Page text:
- change ups
It's 'Fresh Thinking'
GRAND RAPIDS — With Gov. Jennifer Granholm expected to touch on health care coverage for the poor and uninsured in Tuesday’s State of the State speech, the Grand Rapids Area Chamber of Commerce is preparing to lobby for increased payments for Medicaid services.
It’s not every day that a business group urges a boost in spending on Medicaid, the state- and federally funded health coverage for the poor. But Andy Johnston, chamber advocate, said he and the chamber’s Health Care Committee think dollars should be shifted around to increase Medicaid payments to health care providers — without increasing taxes.
The Michigan Chamber of Commerce last week was expected to back the proposal. And two other West Michigan chambers have said they support Grand Rapids’ “A Business Case for Medicaid Reform.” With committee appointments in the state Legislature settled just a couple of weeks ago, Johnston said he’s getting ready to meet with lawmakers.
“For me, it is kind of interesting to have a business group be advocating for more Medicaid payments,” Johnston said. “This is something that the business community needs to realize, is that the under-funding of Medicaid is impacting employer-sponsored health insurance in West Michigan.”
President Jeanne Englehart said she is encouraged by the initial response to the plan.
“We are extremely pleased to see the Michigan Chamber of Commerce endorse our policy position regarding Medicaid reform,” she said. “In a survey of our members conducted in December 2006, the rising cost of health care was listed as one of the top two concerns for West Michigan businesses. Our ‘Business Case for Medicaid Reform’ addresses the cost-shift by the Medicaid program to the private sector, which is an important piece of the overall efforts to stem rising health care costs.”
Both Medicaid and Medicare, the federal health program for those over age 65, pay providers less than cost for health care services, but Medicaid’s payments are far less than Medicare.
Already it’s difficult for the needy to find providers who accept Medicaid, and those that do must charge higher rates for those patients who have health insurance to make up the difference. Thus, health care premiums for employers and employees end up being higher to cover this difference, accounting for about 20 percent of premium prices, Johnston said. That’s about $234 for an individual’s premium and $734 for a family premium, according to the Michigan Department of Community Health.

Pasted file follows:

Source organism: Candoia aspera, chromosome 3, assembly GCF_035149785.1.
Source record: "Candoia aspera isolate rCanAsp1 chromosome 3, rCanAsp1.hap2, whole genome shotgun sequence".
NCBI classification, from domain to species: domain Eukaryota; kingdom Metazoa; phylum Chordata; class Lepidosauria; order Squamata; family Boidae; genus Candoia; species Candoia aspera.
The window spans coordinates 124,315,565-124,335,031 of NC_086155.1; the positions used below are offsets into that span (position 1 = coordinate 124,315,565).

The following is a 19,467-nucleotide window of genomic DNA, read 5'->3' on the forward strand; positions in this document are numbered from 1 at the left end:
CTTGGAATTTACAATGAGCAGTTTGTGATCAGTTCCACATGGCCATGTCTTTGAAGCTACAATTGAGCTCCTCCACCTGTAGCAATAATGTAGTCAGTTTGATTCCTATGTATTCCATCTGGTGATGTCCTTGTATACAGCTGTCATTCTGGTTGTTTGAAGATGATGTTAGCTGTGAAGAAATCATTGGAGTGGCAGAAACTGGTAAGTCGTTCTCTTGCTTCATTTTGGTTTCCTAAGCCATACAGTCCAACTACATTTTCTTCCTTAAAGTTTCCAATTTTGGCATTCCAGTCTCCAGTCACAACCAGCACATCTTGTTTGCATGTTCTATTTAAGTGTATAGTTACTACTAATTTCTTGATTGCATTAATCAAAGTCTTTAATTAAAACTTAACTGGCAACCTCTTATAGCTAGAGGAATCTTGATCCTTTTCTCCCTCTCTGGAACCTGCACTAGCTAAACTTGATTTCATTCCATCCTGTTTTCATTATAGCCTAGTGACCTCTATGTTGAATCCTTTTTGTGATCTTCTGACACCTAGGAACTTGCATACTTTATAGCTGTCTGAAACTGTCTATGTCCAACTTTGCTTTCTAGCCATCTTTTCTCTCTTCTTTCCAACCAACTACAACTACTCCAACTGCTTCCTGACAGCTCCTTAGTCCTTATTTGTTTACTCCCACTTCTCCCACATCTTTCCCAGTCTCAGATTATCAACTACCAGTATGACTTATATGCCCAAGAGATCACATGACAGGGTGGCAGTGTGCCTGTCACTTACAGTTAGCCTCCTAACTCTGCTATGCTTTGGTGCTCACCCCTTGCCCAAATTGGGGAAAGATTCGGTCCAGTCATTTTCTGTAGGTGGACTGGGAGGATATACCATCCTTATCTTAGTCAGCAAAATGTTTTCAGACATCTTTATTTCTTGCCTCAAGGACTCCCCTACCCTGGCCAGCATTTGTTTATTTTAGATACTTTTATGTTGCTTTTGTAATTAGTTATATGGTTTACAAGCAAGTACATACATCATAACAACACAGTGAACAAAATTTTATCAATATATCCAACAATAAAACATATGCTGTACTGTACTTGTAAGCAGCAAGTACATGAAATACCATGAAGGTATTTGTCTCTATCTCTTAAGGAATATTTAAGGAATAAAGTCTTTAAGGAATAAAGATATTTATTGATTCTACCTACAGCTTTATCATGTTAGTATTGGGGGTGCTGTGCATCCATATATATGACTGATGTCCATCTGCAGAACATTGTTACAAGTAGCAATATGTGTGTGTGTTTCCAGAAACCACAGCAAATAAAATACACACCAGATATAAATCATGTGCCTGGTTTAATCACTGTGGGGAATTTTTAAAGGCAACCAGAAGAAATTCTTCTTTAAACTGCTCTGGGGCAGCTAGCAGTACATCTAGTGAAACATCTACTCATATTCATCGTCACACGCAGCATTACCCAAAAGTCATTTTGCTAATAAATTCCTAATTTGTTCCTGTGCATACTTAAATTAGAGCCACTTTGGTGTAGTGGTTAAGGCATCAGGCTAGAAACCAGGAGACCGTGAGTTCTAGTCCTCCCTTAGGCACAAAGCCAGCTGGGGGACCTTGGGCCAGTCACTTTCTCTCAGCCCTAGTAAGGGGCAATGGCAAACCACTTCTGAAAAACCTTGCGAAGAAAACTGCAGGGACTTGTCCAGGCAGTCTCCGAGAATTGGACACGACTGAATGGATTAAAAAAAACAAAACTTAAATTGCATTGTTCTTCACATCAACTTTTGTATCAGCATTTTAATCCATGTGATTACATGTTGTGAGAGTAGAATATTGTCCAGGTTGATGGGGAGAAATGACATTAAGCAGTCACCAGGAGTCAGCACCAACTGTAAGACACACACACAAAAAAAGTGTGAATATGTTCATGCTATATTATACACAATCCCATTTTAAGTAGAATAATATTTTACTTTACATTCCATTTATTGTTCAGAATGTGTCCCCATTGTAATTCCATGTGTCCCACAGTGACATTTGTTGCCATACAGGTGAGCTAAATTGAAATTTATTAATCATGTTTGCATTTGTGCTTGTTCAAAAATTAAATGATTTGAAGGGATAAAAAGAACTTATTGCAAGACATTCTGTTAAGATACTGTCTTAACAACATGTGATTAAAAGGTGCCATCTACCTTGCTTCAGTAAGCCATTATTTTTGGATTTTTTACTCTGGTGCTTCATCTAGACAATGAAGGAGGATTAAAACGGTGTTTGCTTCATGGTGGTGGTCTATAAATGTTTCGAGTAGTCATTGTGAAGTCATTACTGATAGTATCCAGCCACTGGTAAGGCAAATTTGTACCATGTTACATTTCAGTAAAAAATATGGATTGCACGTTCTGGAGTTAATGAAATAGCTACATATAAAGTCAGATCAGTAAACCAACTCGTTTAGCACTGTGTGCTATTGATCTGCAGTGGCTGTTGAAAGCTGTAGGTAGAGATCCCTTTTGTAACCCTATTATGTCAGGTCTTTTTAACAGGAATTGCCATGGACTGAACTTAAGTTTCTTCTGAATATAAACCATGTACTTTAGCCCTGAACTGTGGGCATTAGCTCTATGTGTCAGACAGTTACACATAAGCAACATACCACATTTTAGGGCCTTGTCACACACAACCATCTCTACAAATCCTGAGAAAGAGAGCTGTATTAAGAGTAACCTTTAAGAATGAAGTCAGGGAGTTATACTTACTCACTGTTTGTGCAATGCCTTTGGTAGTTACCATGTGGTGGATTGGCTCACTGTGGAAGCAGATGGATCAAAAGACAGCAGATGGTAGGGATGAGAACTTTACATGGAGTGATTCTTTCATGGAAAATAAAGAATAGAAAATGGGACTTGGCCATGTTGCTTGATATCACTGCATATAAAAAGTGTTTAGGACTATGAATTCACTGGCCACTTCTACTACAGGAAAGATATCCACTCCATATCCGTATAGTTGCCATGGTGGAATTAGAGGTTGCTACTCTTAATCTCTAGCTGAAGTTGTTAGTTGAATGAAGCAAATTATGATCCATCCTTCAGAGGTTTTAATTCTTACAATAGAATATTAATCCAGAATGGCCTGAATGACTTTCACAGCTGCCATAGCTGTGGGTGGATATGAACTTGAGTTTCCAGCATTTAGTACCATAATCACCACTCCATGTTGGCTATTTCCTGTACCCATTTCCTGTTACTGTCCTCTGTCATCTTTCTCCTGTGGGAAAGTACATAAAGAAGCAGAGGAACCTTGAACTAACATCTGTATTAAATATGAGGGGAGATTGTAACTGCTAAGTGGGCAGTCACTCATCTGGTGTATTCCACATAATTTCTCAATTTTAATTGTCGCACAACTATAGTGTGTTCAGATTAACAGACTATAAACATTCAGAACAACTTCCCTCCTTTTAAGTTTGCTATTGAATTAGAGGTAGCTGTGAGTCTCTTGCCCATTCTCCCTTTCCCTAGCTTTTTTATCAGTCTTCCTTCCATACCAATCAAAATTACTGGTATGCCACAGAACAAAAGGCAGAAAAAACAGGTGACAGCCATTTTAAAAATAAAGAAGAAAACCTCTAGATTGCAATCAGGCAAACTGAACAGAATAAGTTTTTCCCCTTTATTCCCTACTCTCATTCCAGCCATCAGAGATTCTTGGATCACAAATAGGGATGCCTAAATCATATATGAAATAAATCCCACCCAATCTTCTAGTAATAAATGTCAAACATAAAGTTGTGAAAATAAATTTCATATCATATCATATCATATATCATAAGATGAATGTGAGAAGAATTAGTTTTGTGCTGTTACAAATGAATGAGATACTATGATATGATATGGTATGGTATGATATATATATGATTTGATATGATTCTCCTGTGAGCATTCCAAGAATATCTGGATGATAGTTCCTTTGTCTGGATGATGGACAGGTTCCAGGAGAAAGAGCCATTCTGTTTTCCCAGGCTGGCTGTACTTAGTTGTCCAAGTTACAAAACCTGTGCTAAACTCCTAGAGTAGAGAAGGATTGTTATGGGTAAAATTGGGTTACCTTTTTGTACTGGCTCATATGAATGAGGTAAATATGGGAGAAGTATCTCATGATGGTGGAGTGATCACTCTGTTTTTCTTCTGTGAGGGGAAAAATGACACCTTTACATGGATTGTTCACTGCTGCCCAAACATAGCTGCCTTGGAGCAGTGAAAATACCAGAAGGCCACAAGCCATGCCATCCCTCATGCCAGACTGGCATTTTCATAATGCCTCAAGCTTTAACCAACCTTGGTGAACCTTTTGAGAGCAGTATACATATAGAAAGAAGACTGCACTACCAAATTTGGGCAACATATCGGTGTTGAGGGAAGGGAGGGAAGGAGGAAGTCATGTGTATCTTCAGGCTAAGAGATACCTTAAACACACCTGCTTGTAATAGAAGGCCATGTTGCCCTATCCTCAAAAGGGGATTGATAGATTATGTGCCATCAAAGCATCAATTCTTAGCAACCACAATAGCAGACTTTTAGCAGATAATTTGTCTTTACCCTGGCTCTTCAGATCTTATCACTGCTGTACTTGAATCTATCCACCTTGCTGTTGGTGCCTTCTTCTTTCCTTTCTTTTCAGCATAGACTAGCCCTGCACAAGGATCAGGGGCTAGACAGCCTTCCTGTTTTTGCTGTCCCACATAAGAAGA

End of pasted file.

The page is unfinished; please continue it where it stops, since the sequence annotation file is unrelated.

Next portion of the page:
Among the local chamber’s call for Medicaid reforms:
**Choose which procedures Medicaid should cover with the money available in the shrinking state budget.
**Raise Medicaid payments to cover the cost of services.
**Add a reasonable increase in co-pays for services, prescriptions and premium sharing, tempered by incentives for individuals who follow healthy lifestyles and chronic disease management.
**Transparency in Medicaid payment rates by hospital providers.
**Subsidies to employers for part of the premium costs for qualifying employees.
**Increase the percentage of the state Disproportionate Share Fund that goes to West Michigan. Currently southeast Michigan receives nearly 90 percent of the fund, which is supposed to offset costs for hospitals that treat more-than-average Medicaid recipients. “This is over a $50 million fund, and we’d like to see some equity in that,” Johnston said.
Johnston said the cost of these changes could be covered by changing how current funds are used rather than by a tax increase.
Lynda Zeller is president and executive director of the Kent Health Plan, which administers a state program and coordinates health care for about 6,000 Kent County residents whose income is 150 percent of the poverty level or less. Zeller helped shape the chamber’s proposal.
She said she thinks the stars are coming into alignment for real and positive change in health care coverage for the needy.
“I have never seen, at least, this odd mix of allies, these people who normally are arguing more than agreeing, and they are putting out papers where they’re agreeing reform needs to be done,” Zeller said. “We are at a unique point in time. It would surprise me if by 2010 we don’t have significant reform, either at the state or national level.”
Johnston said he believes Granholm is “on the same page” regarding reform and expects the State of the State to encompass her Michigan First proposal with an April 1 implementation date.
Aired in 2006, the proposal is aimed at getting private health care plans for approximately 550,000 of the 1.2 million Michiganders without insurance and with incomes below 200 percent of the poverty level, which is $19,350 for a family of four. It also would improve access to affordable coverage for individuals and small businesses to target the working poor with income levels above 200 percent of the poverty level.
However, the program is contingent on receiving a waiver from the federal Department of Health and Human Services for how Medicaid money is used. Granholm met in December and again last week with HHS Secretary Mike Leavitt.
Zeller and Johnston both said Michigan First would get a warm reception, assuming the federal waiver comes through to make it possible.
“The bottom line is we all hope Michigan First happens,” Zeller said. “Between the challenges with financing, matching funds and politics, if the Legislature and the governor pull this off, they ought to have a really big party, because they have a lot of challenges to get there.”
Johnston said he hopes some of that reform-minded spirit is applied to Medicaid, as well.
“We’re trying to advocate for some of that, for some fresh thinking,” he said.